Grow your academic resilience


  • Claire Olson Edge Hill University
  • Helen Briscoe Edge Hill University
  • Maisie Prior Edge Hill University



Grow Your Academic Resilience is interactive workshop aimed at equipping students with practical tools to nurture their academic resilience, or their ability to deal with academic challenges and setbacks (Martin and Marsh, 2008). The session helps students recognise the qualities of a growth as opposed to fixed mindset (Dweck, 2006), and supports them to feel confident in dealing constructively with feedback. Students are encouraged to identify strengths they possess and consider the skills they need to achieve their academic goals.

Research demonstrates that resilience is an attribute that positively impacts student wellbeing, engagement, and academic achievement (Turner, Scott-Young and Holdsworth, 2017). Consequently, we believe universities play a key role in developing the resilience of students, therefore introducing students to this concept at the earliest opportunity is paramount. Feedback to date has been positive and we aim to grow the number of sessions we deliver.

Our objective was to deliver an adapted session and elicit feedback from our peers for future development. Participants took part in a 45-minute workshop as university students. Alongside this, commentary was provided discussing the nature of the activities. Finally, participants were given 15 minutes to share experiences and offer constructive suggestions. Resources were shared, alongside presentation notes.

 Session Plan:

  1. Fixed vs. Growth Mindset quiz
  2. Grow your academic resilience (bespoke worksheet)
  3. Your feedback plan

The session addresses the following Learning Outcomes:

  • Understanding what it means to be academically resilient
  • Recognising a growth Mindset
  • Discovering practical tools to nurture your resilience
  • Dealing confidently with feedback

Author Biographies

Claire Olson, Edge Hill University

Claire Olson is an Academic Skills Advisor at Edge Hill University. With almost 20 years of experience working within education and training, Claire has had held a variety of roles within museums and galleries, further education, and most recently in higher education. Having joined Edge Hill University in 2016, Claire currently teaches and supports students with their academic writing via embedded sessions, workshops, and one-to-one appointments. Claire holds a BA in Art History, an MA in Museum Studies, a Postgraduate Certificate in Teaching in Higher Education, and is a Fellow of the Higher Education Academy.

Helen Briscoe, Edge Hill University

Helen Briscoe has supported students in higher education institutions for over 20 years. She currently works as an Academic Skills Advisor at Edge Hill University, where she delivers academic writing support through embedded teaching sessions, workshops, webinars, and one-to-ones. Helen has also previously worked as a Learning Facilitator, mentoring students with a range of complex mental health needs throughout their time at university. Helen has a passion for academic integrity and has recently created an innovative Referencing and Academic Integrity Toolkit, which sits within Edge Hill University’s UniSkills offer, and is designed to support both students and staff.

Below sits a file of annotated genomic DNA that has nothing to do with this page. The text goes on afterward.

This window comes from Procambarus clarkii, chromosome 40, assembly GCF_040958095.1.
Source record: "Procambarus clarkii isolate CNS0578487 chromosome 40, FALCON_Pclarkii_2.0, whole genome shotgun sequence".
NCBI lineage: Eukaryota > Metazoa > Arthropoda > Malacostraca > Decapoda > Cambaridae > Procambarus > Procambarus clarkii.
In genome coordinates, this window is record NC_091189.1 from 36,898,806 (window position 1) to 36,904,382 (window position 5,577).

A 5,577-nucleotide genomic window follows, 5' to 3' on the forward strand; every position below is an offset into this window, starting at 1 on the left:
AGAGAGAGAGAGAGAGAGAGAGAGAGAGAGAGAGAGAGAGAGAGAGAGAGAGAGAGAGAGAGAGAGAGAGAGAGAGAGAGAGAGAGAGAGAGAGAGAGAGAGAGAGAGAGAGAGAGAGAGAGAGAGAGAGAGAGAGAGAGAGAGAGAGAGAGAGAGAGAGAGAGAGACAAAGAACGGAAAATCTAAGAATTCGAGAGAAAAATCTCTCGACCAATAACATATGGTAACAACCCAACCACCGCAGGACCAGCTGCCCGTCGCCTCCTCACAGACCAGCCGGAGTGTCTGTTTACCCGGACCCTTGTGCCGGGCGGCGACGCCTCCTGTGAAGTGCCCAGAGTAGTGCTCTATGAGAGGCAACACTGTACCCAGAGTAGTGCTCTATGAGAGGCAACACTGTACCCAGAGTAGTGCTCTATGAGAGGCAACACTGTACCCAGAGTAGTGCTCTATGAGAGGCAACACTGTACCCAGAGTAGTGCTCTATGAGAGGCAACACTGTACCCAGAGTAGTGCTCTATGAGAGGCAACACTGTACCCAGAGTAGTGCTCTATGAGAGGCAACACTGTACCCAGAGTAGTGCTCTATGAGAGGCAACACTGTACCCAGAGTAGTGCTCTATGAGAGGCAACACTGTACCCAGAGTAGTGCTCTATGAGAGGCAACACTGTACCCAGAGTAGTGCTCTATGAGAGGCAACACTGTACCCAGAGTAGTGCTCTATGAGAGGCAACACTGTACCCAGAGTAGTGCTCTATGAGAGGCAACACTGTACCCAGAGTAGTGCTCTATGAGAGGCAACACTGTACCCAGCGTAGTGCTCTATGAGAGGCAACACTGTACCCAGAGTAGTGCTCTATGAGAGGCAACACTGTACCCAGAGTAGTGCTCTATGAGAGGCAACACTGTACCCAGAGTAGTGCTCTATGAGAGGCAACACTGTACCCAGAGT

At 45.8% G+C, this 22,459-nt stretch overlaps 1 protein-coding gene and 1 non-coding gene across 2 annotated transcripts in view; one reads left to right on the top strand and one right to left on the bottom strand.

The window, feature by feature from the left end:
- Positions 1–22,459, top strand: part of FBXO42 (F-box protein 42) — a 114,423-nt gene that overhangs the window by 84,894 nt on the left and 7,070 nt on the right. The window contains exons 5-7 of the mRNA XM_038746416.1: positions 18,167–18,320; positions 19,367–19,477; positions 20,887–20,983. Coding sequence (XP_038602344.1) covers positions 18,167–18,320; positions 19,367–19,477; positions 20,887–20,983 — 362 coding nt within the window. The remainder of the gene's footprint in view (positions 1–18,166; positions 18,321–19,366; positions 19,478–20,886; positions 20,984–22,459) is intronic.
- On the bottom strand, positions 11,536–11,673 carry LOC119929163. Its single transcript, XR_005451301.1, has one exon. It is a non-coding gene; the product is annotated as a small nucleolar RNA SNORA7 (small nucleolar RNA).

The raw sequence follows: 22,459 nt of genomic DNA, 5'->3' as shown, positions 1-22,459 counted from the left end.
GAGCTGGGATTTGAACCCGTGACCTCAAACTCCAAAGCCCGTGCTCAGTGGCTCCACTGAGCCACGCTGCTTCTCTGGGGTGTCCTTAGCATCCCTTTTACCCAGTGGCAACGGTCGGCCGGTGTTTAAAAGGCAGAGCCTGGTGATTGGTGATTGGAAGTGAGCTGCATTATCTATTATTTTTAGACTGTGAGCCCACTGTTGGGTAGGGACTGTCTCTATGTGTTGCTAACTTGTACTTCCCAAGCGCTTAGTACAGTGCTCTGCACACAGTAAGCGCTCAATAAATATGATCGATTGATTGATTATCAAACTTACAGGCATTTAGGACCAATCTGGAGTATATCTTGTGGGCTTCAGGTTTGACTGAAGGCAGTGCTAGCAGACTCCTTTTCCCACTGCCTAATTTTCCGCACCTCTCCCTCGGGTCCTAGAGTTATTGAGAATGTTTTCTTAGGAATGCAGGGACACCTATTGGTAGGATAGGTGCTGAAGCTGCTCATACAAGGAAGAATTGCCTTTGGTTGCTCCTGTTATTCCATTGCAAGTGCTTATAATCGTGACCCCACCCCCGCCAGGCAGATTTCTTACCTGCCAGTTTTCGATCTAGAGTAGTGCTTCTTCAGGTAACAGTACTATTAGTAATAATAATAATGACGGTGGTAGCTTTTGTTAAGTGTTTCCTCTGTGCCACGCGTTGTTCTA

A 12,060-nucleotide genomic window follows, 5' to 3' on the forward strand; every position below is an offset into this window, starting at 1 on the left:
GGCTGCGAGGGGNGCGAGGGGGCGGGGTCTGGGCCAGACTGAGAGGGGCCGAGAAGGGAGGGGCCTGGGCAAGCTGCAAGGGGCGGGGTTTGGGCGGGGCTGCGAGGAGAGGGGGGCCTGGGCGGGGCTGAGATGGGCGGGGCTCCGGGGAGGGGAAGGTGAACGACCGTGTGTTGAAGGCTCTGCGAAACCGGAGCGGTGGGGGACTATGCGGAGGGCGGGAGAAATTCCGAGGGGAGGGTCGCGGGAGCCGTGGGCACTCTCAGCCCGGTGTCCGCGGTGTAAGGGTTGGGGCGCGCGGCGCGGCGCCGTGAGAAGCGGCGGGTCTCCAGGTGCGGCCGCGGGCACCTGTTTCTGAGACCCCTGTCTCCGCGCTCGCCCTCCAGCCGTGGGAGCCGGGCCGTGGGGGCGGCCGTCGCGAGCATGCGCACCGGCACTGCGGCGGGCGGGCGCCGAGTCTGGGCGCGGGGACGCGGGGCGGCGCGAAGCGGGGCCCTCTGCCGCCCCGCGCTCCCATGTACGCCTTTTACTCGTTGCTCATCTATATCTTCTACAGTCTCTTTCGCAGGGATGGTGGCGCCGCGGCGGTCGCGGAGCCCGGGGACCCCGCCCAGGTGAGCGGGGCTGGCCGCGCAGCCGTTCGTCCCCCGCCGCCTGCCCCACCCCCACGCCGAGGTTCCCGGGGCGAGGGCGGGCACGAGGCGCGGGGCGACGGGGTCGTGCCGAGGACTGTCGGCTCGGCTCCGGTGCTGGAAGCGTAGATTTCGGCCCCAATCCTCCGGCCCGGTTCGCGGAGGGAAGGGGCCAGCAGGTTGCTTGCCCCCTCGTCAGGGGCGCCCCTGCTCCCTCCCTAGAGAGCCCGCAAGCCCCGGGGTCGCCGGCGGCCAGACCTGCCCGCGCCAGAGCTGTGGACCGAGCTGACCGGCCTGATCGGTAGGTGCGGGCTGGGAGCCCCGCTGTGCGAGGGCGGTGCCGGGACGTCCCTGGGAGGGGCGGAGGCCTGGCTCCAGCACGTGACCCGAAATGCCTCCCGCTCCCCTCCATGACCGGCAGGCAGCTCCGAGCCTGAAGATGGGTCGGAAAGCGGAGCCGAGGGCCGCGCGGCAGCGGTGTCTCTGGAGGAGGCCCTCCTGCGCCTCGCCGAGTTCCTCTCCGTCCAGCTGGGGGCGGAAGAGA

Maisie Prior, Edge Hill University

Maisie Prior is an Academic Skills Advisor at Edge Hill University, where she teaches academic writing and information literacy through a mix of embedded lectures, workshops, and one-to-one tutorials. Before working in higher education, she trained as a secondary school teacher of Modern Foreign Languages, having previously taught English across a variety of ages in Spain and Italy. Maisie holds a Postgraduate Diploma in Education (with Qualified Teacher Status), a Postgraduate Certificate in Teaching in Higher Education, and is a Fellow of the Higher Education Academy.


Dweck, C. S. (2006) Mindset: The new psychology of success. How we can learn to fulfil our potential. New York: Random House.

Kort, B., Reilly, R. and Picard, R. (2001) ‘An affective model of interplay between emotions and learning: reengineering educational pedagogy-building a learning companion’, in Okamoto, T., Hartley K. R. and Klus, J. P. (eds.) IEEE International Conference on Advanced Learning Technology: Issues, Achievements and Challenges. Madison, Wisconsin August 6-8, pp.43-48.

Martin, A. J. and Marsh, H. W. (2008) ‘Academic buoyancy: towards an understanding of students’ everyday academic resilience’, Journal of School Psychology, 46(1), pp.53-83.

Shields, S. (2015) ‘“My work is bleeding”: exploring students’ emotional responses to first-year assignment feedback’, Teaching in Higher Education, 20(6), pp.614-624.

Turner, M., Scott-Young, C. M. and Holdsworth, S. (2017) ‘Promoting wellbeing at university: the role of resilience for students of the built environment’, Construction Management and Economics, 35(11-12), pp.707-718.

Ungar, M. (ed.) (2012) The social ecology of resilience: a handbook of theory and practice. Springer, New York.

Weiss, R. (2000) ‘Emotion and learning’, Training and Development, 54(11), pp.44-48.




How to Cite

Olson, C., Briscoe, H. and Prior, M. (2022) “Grow your academic resilience”, Journal of Learning Development in Higher Education, (25). doi: 10.47408/jldhe.vi25.975.